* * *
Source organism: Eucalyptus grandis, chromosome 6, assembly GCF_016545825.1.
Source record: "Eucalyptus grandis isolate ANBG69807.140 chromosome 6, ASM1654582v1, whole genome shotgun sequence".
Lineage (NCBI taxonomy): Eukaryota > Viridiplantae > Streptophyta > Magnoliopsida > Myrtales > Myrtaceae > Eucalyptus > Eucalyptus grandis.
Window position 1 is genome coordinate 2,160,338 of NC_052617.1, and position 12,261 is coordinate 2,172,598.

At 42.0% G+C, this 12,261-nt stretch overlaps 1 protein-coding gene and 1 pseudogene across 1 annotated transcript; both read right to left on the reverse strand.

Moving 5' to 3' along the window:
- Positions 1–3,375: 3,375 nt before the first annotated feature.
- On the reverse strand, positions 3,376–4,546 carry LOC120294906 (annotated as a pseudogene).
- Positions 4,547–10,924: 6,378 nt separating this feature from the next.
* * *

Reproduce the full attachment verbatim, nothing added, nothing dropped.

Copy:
Source organism: Eucalyptus grandis, chromosome 6, assembly GCF_016545825.1.
Source record: "Eucalyptus grandis isolate ANBG69807.140 chromosome 6, ASM1654582v1, whole genome shotgun sequence".
Lineage (NCBI taxonomy): Eukaryota > Viridiplantae > Streptophyta > Magnoliopsida > Myrtales > Myrtaceae > Eucalyptus > Eucalyptus grandis.
Window position 1 is genome coordinate 2,160,338 of NC_052617.1, and position 12,261 is coordinate 2,172,598.

At 42.0% G+C, this 12,261-nt stretch overlaps 1 protein-coding gene and 1 pseudogene across 1 annotated transcript; both read right to left on the reverse strand.

Moving 5' to 3' along the window:
- Positions 1–3,375: 3,375 nt before the first annotated feature.
- On the reverse strand, positions 3,376–4,546 carry LOC120294906 (annotated as a pseudogene).
- Positions 4,547–10,924: 6,378 nt separating this feature from the next.